Pennsylvania's Emergency Men

Pennsylvania's Emergency Men

Friday, September 14, 2012

September 14, 1862: Byers' Independent Cavalry Co.

Over the coming days, I will be heavily involved in the events at Antietam National Battlefield, which will commemorate the 150th Anniversary of the battle.  Over the same period of time, I plan to have a series of blog posts (sometimes several a day) highlighting the memories and movements of the Pennsylvania Emergency Militia, during what is also the 150th Anniversary of their role in the Maryland Campaign.  These posts will almost entirely be made up of day by day accounts from some of the Militimen themselves.  Hopefully by reading these accounts, your perception and understanding of the Maryland Campaign will be broadened just a little bit.  While the actions of the two armies that fought the bloody Battle of Antietam are important, it is also equally important to remember that the entire nation was on edge, and nowhere is this more plain to see than in the story of Pennsylvania and the Emergency Militia.

Charles Rawn - courtesy of the Historical Society of Dauphin County

We start things off with the daily diary of Charles Coatesworth Pinckney Rawn.  You can read more about Rawn in one of my first "Meet A Militiaman" posts here.  Rawn was a Sgt. in the Byers' Independent Cavalry Co., which was raised largely from men of Harrisburg.  The added mobility of being on horseback, and Rawn's social standing offered him a quite different experience during the "emergency" than most of the average infantry Emergency Militiamen.

150 years ago today...
Up at 5 to 5 1/2 A.M.  Looked after our horses - got some breakfast at 6 to 7 and mounted.  I formed the company at 6 3/4 and at 7 A.M., we were on the march to Chambersburg.  We reached Shippensburg about the middle of the day.  The streets were crowded, and the people hailed our arrival with manifestations of great pleasure and satisfaction.  Our horses were quartered chiefly alone at the hotels, but the people insisted upon distributing the members of the company among themselves to dine 1 or 2 or 3 here and there among them as seemed suitabl.  Frank Meaham and myself were pressed to the home of one E. J. McCune, a youngish man, merchant, with a pleasant young wife and their child, living very comfortably, who gave us an excellent dinner and indeed in som respects rather extra.  I wrote whilst dinner was getting ready to my wife, giving her an account of our progress thus far.  At about 2 P.M. we were again in our saddles, and after a short return of thanks by [Capt.] Byers, on behalf of the company, to the citizens for their kind and polite treatment we left for Chambersburg where we arrived, eleven miles from Shippensburg and fifty from home, at 5 P.M., and stopped at Mr. Riley's Western Hotel, where we got our horses comfortably stabled, got a comfortable supper and distributed ourselves for sleeping to various quarters.  I went just across the way from the hotel to one Guiselman, where I was put into a well furnished chamber with a superior spring bed.  Went to bed about 9 1/2 to 10 P.M.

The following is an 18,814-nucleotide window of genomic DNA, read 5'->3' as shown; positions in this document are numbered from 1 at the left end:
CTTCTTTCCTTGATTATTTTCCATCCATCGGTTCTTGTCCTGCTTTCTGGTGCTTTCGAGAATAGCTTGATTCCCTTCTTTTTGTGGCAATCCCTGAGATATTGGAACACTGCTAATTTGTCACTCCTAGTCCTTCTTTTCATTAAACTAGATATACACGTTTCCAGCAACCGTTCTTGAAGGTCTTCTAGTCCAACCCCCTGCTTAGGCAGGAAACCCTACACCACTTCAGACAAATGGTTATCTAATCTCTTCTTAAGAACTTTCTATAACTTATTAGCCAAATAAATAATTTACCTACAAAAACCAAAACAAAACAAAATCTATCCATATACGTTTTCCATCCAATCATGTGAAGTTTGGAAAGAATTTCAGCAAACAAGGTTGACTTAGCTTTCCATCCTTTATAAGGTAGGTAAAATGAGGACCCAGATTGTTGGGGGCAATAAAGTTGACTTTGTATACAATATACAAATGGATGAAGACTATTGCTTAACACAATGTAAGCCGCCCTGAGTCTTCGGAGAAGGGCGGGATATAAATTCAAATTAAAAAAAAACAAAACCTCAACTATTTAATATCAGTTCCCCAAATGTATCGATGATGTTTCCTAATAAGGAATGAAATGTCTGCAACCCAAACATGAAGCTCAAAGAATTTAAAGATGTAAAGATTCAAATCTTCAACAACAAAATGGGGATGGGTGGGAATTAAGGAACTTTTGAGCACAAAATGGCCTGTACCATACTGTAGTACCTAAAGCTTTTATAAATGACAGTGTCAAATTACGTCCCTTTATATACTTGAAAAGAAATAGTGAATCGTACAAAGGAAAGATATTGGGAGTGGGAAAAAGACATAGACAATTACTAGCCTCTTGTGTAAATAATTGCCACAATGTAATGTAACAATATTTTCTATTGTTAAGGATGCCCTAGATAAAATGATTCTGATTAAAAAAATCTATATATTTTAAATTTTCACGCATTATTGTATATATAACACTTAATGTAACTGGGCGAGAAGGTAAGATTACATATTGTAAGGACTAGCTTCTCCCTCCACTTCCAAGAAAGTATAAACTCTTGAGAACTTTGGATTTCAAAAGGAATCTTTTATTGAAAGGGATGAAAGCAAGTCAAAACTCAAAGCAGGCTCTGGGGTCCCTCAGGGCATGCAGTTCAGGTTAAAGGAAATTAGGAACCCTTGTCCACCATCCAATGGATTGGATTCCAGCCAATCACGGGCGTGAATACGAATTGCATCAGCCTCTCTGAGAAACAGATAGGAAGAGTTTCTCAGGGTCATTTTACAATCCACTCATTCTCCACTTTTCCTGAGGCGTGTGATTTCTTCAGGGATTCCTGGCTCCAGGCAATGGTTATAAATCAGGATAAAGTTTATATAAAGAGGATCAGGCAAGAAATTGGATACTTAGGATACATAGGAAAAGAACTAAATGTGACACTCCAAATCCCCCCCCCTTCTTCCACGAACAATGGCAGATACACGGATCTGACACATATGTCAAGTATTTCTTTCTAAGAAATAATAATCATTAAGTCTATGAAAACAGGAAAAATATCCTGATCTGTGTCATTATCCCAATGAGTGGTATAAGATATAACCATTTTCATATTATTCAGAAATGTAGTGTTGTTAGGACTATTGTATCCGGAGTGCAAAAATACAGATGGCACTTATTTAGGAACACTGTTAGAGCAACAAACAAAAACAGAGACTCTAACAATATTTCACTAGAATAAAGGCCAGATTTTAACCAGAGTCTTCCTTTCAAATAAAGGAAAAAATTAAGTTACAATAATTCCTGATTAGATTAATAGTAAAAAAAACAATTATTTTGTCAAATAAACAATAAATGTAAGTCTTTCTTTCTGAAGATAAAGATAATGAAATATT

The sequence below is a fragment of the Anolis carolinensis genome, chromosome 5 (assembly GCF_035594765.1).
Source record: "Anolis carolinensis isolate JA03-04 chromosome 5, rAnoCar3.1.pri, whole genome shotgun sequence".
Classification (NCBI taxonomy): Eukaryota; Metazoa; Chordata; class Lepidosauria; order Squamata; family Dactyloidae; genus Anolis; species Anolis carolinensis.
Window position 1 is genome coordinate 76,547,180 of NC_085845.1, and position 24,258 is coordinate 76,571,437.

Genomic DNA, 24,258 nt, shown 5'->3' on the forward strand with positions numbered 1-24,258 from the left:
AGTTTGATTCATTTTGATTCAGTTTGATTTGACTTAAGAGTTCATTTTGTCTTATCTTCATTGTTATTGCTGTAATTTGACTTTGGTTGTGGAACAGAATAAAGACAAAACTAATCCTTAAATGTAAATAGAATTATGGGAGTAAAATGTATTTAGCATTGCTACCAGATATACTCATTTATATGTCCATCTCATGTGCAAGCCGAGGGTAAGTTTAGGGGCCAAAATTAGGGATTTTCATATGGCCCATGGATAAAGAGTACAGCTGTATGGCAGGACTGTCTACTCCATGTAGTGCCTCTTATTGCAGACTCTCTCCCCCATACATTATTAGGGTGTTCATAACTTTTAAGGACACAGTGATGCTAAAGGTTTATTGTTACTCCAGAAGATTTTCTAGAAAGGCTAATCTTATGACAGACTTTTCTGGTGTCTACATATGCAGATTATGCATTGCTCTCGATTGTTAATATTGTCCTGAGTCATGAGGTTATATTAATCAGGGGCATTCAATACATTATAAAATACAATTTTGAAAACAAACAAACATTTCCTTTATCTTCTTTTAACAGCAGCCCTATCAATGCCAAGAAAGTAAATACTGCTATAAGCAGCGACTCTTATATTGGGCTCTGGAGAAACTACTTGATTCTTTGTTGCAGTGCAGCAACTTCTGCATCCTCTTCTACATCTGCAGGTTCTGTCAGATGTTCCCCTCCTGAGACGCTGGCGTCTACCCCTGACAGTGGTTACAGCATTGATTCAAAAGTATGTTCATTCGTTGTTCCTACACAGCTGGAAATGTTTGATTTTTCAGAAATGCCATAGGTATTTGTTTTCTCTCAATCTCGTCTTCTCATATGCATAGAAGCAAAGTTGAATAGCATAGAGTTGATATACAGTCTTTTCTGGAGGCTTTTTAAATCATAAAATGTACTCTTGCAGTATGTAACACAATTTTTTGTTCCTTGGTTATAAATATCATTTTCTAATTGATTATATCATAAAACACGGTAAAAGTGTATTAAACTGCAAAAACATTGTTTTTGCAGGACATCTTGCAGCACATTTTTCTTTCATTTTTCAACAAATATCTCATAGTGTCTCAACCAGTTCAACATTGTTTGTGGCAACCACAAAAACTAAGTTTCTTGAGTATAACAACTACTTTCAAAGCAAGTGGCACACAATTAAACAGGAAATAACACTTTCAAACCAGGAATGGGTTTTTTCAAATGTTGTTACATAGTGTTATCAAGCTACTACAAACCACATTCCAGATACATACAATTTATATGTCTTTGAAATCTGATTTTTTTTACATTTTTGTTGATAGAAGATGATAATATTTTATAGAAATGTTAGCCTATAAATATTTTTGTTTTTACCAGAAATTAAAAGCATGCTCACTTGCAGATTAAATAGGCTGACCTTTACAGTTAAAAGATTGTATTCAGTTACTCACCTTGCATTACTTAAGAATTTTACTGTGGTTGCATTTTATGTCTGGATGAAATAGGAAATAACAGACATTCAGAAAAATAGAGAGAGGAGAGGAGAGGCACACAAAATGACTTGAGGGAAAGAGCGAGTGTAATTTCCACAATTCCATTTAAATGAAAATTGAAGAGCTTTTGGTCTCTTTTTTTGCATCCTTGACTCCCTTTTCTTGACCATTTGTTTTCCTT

"The Militia Journal of Charles Rawn, September 9 to 23, 1862". ed. by Darin Smith. available from; Internet.

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